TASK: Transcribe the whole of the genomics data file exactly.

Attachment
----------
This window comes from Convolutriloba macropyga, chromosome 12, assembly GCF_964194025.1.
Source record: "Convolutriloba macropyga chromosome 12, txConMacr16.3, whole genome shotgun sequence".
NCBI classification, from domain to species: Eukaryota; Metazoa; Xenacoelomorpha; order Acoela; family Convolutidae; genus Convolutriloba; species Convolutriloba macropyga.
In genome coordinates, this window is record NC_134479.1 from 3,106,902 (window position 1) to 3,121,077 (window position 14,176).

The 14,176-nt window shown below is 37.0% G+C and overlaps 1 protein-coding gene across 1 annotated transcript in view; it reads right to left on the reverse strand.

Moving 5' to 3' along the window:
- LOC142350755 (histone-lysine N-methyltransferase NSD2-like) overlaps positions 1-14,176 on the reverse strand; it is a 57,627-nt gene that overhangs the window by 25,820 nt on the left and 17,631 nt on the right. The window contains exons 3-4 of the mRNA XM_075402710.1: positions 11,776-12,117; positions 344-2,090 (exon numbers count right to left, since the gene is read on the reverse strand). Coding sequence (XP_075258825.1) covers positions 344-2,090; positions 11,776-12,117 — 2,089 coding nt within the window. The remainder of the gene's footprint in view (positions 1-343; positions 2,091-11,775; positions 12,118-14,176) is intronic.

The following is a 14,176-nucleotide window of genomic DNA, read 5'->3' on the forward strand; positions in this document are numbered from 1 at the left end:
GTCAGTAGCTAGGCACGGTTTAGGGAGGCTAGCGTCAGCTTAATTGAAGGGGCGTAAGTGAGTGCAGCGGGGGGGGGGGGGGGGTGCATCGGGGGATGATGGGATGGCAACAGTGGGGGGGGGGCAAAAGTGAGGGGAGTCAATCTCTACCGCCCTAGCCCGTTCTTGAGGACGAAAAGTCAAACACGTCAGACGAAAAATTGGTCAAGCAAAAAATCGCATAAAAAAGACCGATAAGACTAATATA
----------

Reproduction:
This window comes from Convolutriloba macropyga, chromosome 12, assembly GCF_964194025.1.
Source record: "Convolutriloba macropyga chromosome 12, txConMacr16.3, whole genome shotgun sequence".
NCBI classification, from domain to species: Eukaryota; Metazoa; Xenacoelomorpha; order Acoela; family Convolutidae; genus Convolutriloba; species Convolutriloba macropyga.
In genome coordinates, this window is record NC_134479.1 from 3,106,902 (window position 1) to 3,121,077 (window position 14,176).

The 14,176-nt window shown below is 37.0% G+C and overlaps 1 protein-coding gene across 1 annotated transcript in view; it reads right to left on the reverse strand.

Moving 5' to 3' along the window:
- LOC142350755 (histone-lysine N-methyltransferase NSD2-like) overlaps positions 1-14,176 on the reverse strand; it is a 57,627-nt gene that overhangs the window by 25,820 nt on the left and 17,631 nt on the right. The window contains exons 3-4 of the mRNA XM_075402710.1: positions 11,776-12,117; positions 344-2,090 (exon numbers count right to left, since the gene is read on the reverse strand). Coding sequence (XP_075258825.1) covers positions 344-2,090; positions 11,776-12,117 — 2,089 coding nt within the window. The remainder of the gene's footprint in view (positions 1-343; positions 2,091-11,775; positions 12,118-14,176) is intronic.

The following is a 14,176-nucleotide window of genomic DNA, read 5'->3' on the forward strand; positions in this document are numbered from 1 at the left end:
GTCAGTAGCTAGGCACGGTTTAGGGAGGCTAGCGTCAGCTTAATTGAAGGGGCGTAAGTGAGTGCAGCGGGGGGGGGGGGGGGGTGCATCGGGGGATGATGGGATGGCAACAGTGGGGGGGGGGCAAAAGTGAGGGGAGTCAATCTCTACCGCCCTAGCCCGTTCTTGAGGACGAAAAGTCAAACACGTCAGACGAAAAATTGGTCAAGCAAAAAATCGCATAAAAAAGACCGATAAGACTAATATA